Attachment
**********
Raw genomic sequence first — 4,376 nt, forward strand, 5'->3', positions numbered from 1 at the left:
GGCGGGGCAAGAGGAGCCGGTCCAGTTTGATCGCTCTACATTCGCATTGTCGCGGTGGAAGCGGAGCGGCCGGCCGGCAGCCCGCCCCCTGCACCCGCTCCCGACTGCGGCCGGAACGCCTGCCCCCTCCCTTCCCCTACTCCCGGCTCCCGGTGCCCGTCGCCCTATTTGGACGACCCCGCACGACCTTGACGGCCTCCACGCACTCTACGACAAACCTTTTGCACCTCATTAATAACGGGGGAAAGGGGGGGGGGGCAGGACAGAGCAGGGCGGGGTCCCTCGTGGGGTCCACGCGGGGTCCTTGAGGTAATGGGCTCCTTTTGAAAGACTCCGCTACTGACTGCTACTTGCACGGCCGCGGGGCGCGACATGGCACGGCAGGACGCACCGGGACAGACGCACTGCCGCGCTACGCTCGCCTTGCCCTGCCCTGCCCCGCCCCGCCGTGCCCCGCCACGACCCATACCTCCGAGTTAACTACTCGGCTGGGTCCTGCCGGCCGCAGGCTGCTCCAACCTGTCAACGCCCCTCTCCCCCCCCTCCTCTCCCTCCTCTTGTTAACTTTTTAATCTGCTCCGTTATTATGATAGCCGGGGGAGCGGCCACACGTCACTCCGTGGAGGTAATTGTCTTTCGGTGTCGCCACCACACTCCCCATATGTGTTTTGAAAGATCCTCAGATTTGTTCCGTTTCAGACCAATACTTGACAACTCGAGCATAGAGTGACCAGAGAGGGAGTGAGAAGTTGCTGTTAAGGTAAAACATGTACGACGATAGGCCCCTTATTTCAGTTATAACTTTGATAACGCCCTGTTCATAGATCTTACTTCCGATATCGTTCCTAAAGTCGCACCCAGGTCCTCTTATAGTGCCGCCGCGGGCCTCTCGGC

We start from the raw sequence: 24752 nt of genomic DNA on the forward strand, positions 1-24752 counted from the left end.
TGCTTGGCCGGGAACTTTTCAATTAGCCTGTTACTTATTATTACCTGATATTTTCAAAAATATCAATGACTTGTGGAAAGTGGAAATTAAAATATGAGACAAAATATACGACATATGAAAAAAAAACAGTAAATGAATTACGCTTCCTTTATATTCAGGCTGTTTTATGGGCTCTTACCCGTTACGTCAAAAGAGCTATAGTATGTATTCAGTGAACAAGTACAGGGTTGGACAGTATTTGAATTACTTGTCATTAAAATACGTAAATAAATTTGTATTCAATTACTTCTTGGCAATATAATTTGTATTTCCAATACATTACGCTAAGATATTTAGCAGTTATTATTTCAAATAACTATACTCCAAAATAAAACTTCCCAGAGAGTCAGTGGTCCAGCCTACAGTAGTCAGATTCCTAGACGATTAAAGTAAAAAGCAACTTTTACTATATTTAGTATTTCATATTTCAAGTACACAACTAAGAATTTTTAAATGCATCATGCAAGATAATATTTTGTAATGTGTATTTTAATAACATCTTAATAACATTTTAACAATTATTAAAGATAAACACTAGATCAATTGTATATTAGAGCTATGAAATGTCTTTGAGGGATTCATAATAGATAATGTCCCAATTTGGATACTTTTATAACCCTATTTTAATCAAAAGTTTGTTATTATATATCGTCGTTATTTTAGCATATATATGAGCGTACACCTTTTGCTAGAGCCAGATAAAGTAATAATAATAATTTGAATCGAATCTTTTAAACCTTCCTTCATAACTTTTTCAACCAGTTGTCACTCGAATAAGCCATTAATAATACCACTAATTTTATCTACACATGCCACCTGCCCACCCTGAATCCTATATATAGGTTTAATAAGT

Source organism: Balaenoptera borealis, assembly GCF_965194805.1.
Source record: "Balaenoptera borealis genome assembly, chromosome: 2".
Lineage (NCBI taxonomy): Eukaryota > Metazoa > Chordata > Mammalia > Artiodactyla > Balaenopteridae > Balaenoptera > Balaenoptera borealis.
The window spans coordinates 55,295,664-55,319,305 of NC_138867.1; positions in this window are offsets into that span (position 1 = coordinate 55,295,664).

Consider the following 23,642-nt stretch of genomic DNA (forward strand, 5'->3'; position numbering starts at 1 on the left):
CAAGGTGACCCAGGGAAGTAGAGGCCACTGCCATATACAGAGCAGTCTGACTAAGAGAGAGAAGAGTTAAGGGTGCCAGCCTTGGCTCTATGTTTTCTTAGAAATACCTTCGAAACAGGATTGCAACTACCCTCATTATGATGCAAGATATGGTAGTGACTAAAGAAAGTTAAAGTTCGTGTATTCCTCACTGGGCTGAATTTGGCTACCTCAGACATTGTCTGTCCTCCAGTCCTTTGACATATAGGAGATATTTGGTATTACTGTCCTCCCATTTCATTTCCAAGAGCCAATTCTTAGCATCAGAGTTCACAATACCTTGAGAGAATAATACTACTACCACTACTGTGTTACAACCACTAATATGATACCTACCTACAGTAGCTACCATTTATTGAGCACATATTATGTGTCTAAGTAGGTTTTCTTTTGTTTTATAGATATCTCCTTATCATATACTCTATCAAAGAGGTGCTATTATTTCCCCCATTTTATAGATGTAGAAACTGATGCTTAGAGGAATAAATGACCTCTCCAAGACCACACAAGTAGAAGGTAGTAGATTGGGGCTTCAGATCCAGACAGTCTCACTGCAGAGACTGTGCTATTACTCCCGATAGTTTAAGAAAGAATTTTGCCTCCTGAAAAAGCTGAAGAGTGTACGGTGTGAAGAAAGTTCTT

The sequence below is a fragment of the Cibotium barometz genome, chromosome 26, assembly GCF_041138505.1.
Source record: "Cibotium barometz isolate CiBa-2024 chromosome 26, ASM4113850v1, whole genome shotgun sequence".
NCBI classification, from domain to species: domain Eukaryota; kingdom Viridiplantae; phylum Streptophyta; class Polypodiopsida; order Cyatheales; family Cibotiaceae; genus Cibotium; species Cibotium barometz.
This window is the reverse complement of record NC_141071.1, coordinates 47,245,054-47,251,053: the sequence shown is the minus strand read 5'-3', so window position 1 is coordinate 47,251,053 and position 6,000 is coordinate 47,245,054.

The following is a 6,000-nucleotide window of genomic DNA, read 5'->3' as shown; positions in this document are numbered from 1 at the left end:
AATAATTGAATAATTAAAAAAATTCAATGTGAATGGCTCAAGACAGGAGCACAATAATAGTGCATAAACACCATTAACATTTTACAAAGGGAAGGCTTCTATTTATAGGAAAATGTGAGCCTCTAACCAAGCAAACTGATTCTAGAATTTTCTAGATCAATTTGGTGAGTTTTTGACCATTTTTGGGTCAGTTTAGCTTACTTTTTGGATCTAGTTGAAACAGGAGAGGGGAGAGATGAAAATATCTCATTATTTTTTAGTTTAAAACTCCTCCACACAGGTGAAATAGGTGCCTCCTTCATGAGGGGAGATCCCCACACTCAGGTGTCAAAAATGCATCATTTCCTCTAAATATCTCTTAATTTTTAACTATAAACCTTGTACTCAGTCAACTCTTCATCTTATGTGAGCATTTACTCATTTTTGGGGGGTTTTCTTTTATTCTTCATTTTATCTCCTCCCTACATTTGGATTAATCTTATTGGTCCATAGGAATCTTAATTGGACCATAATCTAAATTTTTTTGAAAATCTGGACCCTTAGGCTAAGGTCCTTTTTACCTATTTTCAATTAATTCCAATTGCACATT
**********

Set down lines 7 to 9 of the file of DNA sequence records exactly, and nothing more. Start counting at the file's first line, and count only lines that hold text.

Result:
Lineage (NCBI taxonomy): Eukaryota > Metazoa > Chordata > Mammalia > Artiodactyla > Balaenopteridae > Balaenoptera > Balaenoptera borealis.
The window spans coordinates 55,295,664-55,319,305 of NC_138867.1; positions in this window are offsets into that span (position 1 = coordinate 55,295,664).

Consider the following 23,642-nt stretch of genomic DNA (forward strand, 5'->3'; position numbering starts at 1 on the left):